What I hope is funny about HELLBENDERS is what’s scary about THE EXORCIST- Hell might be real. Our kind and benevolent Creator may be holding the threat of eternal damnation and unimaginable suffering over our heads until the day we die. Hilarious!
Directed by: J.T. Petty
Starring: Clifton Collins Jr., Clancy Brown, Andre Royo, Robyn Rikoon, Macon Blair
Screenplay by: J.T. Petty
MPAA Rating: R for bloody violence, some disturbing images, pervasive language, sexual content and drug use.
Studio: Lionsgate Films
Release Date: October 18, 2013
Pistol-packing grandma, Mabel “Madea” Simmons (Tyler Perry) gets coaxed into helping her best friend Eileen (Anna Maria Horsford) pay her daughter Lacey (Tika Sumpter) a surprise visit in the country for Christmas, but the biggest surprise is what they’ll find when they arrive. As the small, rural town prepares for its annual Christmas Jubilee, new secrets are revealed and old relationships are tested while Madea dishes her own brand of Christmas Spirit to all.
A Madea Christmas is a Christmas comedy-drama film directed, written, produced by and starring Tyler Perry. This is the first Christmas themed film from the prolific writer-director; and also adapted from his play of the same name. This is the seventeenth film by Perry, and the seventh in the Madea franchise. It was released in theaters on December 13, 2013.
Filming began in the beginning of January to late-March. Filming took place in the towns of McDonough, Georgia and Atlanta, Georgia, and at Tyler Perry Studios. In keeping with his support of local businesses, numerous props were sourced locally. For example, the 6 ft tall nutcrackers and large gift boxes came from Eclectia.net on Howell Mill Road.
Tyler Perry’s a Madea Christmas
Directed by: Tyler Perry
Starring: Tyler Perry, Chad Michael Murray, Tika Sumpter, Alicia Witt, Kathy Najimy
Screenplay by: Tyler Perry
Production Design by: Eloise Crane Stammerjohn
Cinematography by: Alexander Gruszynski
Film Editing by: Maysie Hoy
Costume Design by: Johnetta Boone
Music by: Christopher Young
MPAA Rating: PG-13 for sexual references, crude humor and language.
Studio: Lionsgate Films
Release Date: December 13, 2013
Taglines: The future must be won.
Ender’s Game is an American science fiction action film based on the novel of the same name by Orson Scott Card. Written and directed by Gavin Hood, the film stars Asa Butterfield as Andrew “Ender” Wiggin, an unusually gifted child who is sent to an advanced military academy in outer space to prepare for a future alien invasion. The supporting cast includes Harrison Ford, Hailee Steinfeld, Viola Davis, Abigail Breslin, and Ben Kingsley.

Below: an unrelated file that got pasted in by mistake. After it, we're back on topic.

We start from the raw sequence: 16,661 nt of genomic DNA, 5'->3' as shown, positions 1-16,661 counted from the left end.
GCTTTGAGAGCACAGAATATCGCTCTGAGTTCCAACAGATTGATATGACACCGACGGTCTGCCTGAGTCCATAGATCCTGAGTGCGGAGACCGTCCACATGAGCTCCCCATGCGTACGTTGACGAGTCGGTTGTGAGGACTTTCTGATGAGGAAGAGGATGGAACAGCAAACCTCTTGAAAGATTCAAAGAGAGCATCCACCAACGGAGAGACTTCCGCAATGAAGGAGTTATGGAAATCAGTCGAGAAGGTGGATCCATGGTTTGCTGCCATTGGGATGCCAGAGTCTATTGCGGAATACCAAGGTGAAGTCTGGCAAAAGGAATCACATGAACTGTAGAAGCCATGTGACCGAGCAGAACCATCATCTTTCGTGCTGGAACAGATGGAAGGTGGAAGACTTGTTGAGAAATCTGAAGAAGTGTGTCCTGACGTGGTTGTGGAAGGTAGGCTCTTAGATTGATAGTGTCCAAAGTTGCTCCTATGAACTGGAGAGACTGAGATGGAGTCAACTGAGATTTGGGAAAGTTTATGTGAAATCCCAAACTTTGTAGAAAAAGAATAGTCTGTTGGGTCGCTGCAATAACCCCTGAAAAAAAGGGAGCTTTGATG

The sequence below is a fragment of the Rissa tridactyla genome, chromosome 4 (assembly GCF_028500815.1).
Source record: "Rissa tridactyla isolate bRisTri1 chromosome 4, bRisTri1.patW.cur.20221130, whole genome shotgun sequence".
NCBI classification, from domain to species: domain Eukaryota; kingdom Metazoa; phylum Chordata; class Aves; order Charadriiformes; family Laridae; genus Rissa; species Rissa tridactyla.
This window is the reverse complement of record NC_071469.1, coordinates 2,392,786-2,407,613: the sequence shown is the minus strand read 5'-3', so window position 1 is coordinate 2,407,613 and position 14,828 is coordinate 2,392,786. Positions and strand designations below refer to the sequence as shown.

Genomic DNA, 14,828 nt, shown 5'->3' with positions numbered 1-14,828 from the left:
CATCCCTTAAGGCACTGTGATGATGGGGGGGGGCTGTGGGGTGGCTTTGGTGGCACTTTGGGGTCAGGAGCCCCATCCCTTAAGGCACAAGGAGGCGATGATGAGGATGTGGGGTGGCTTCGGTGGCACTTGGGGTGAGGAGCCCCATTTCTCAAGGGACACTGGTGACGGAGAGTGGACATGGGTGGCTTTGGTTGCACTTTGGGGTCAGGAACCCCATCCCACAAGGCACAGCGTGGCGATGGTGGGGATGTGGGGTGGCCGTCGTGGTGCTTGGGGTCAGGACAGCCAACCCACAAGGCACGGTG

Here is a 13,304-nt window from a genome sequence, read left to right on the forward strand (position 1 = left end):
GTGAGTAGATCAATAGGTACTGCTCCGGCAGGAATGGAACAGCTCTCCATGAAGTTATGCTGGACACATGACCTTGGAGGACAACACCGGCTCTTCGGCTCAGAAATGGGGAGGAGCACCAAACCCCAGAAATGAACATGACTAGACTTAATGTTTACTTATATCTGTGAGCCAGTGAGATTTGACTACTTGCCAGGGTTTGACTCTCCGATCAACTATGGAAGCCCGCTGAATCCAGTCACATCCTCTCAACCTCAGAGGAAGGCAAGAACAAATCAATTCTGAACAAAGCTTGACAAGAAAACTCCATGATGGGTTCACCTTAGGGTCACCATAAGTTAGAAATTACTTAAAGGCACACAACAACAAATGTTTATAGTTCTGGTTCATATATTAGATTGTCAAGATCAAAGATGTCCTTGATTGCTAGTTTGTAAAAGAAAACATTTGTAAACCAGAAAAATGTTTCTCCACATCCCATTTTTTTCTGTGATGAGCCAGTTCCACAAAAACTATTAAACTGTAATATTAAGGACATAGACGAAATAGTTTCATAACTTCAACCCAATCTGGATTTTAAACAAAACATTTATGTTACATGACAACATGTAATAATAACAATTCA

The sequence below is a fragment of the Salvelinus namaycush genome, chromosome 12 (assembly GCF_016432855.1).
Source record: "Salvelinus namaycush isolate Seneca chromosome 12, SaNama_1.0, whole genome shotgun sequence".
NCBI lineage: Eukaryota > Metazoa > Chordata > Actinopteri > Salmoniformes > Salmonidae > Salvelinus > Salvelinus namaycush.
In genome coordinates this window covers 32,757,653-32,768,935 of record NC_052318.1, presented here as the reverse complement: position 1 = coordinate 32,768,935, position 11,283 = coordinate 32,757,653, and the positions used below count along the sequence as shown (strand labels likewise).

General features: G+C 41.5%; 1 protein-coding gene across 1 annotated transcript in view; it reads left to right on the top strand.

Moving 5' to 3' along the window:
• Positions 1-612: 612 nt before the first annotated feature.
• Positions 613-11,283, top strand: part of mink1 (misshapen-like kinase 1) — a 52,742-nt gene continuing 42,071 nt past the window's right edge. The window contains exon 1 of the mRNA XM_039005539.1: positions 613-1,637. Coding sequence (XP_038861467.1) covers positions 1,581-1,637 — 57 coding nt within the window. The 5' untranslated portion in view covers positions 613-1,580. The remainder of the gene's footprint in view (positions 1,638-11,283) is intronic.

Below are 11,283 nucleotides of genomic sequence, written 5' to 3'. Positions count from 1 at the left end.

In the future, humanity is preparing to launch an attack on the homeworld of an alien race called the Formics who had attacked Earth fifty years earlier and killed millions. Gifted children are trained to become commanders of a new fleet for this attack.
Cadet Andrew “Ender” Wiggin draws the attention of Colonel Hyrum Graff and Major Gwen Anderson by his aptitude in simulated space combat. They order the removal of his monitor, signifying the end of the cadet program. Ender is beaten up by Stilson, a student he defeated in the combat sim, but Ender fights back and severely injures him. Ender confesses his grief to his older sister Valentine, but is harassed further by their older brother Peter. Graff arrives to announce Ender’s entrance into Battle School. Graff places Ender with other cadets his age, but treats him as extraordinary, ostracizing him from the others.
Among other studies, the cadets are placed in squads and perform training games in a zero gravity “Battle Room”. Ender quickly adapts to the games, devising new strategies older students have not yet seen. Graff reassigns Ender to Salamander Army, led by Commander Bonzo Madrid. Bonzo is resentful of the new addition and prevents Ender from training. Another cadet, Petra Arkanian, takes Ender and trains him privately. In one match, Ender goes against Bonzo’s orders and working with Petra, achieves a key victory for his army.